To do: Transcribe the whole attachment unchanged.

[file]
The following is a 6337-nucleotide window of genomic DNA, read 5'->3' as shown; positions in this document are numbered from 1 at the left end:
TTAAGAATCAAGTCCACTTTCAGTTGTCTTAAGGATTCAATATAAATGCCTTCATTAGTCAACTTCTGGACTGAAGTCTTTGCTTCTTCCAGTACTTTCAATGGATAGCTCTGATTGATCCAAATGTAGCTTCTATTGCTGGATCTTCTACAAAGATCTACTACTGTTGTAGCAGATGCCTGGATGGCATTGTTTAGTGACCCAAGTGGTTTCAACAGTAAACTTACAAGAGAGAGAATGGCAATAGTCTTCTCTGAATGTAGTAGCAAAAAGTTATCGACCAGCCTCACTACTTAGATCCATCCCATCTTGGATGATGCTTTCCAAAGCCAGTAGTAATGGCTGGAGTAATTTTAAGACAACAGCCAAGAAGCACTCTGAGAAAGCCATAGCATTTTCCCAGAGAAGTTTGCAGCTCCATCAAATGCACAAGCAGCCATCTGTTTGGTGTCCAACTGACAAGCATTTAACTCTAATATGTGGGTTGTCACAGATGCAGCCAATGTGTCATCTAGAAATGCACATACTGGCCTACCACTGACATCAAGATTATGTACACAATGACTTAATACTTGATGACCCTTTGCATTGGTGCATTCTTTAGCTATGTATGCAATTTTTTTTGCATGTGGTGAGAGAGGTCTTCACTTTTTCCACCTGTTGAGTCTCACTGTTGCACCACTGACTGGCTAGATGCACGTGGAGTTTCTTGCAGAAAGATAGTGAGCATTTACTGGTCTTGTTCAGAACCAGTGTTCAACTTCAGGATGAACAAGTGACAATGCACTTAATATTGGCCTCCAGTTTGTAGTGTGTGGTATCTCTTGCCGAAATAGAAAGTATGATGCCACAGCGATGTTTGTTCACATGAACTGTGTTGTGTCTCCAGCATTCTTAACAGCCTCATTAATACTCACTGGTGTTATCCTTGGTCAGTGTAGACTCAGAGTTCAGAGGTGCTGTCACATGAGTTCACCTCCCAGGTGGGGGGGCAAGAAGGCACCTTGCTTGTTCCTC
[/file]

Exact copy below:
The following is a 6337-nucleotide window of genomic DNA, read 5'->3' as shown; positions in this document are numbered from 1 at the left end:
TTAAGAATCAAGTCCACTTTCAGTTGTCTTAAGGATTCAATATAAATGCCTTCATTAGTCAACTTCTGGACTGAAGTCTTTGCTTCTTCCAGTACTTTCAATGGATAGCTCTGATTGATCCAAATGTAGCTTCTATTGCTGGATCTTCTACAAAGATCTACTACTGTTGTAGCAGATGCCTGGATGGCATTGTTTAGTGACCCAAGTGGTTTCAACAGTAAACTTACAAGAGAGAGAATGGCAATAGTCTTCTCTGAATGTAGTAGCAAAAAGTTATCGACCAGCCTCACTACTTAGATCCATCCCATCTTGGATGATGCTTTCCAAAGCCAGTAGTAATGGCTGGAGTAATTTTAAGACAACAGCCAAGAAGCACTCTGAGAAAGCCATAGCATTTTCCCAGAGAAGTTTGCAGCTCCATCAAATGCACAAGCAGCCATCTGTTTGGTGTCCAACTGACAAGCATTTAACTCTAATATGTGGGTTGTCACAGATGCAGCCAATGTGTCATCTAGAAATGCACATACTGGCCTACCACTGACATCAAGATTATGTACACAATGACTTAATACTTGATGACCCTTTGCATTGGTGCATTCTTTAGCTATGTATGCAATTTTTTTTGCATGTGGTGAGAGAGGTCTTCACTTTTTCCACCTGTTGAGTCTCACTGTTGCACCACTGACTGGCTAGATGCACGTGGAGTTTCTTGCAGAAAGATAGTGAGCATTTACTGGTCTTGTTCAGAACCAGTGTTCAACTTCAGGATGAACAAGTGACAATGCACTTAATATTGGCCTCCAGTTTGTAGTGTGTGGTATCTCTTGCCGAAATAGAAAGTATGATGCCACAGCGATGTTTGTTCACATGAACTGTGTTGTGTCTCCAGCATTCTTAACAGCCTCATTAATACTCACTGGTGTTATCCTTGGTCAGTGTAGACTCAGAGTTCAGAGGTGCTGTCACATGAGTTCACCTCCCAGGTGGGGGGGCAAGAAGGCACCTTGCTTGTTCCTC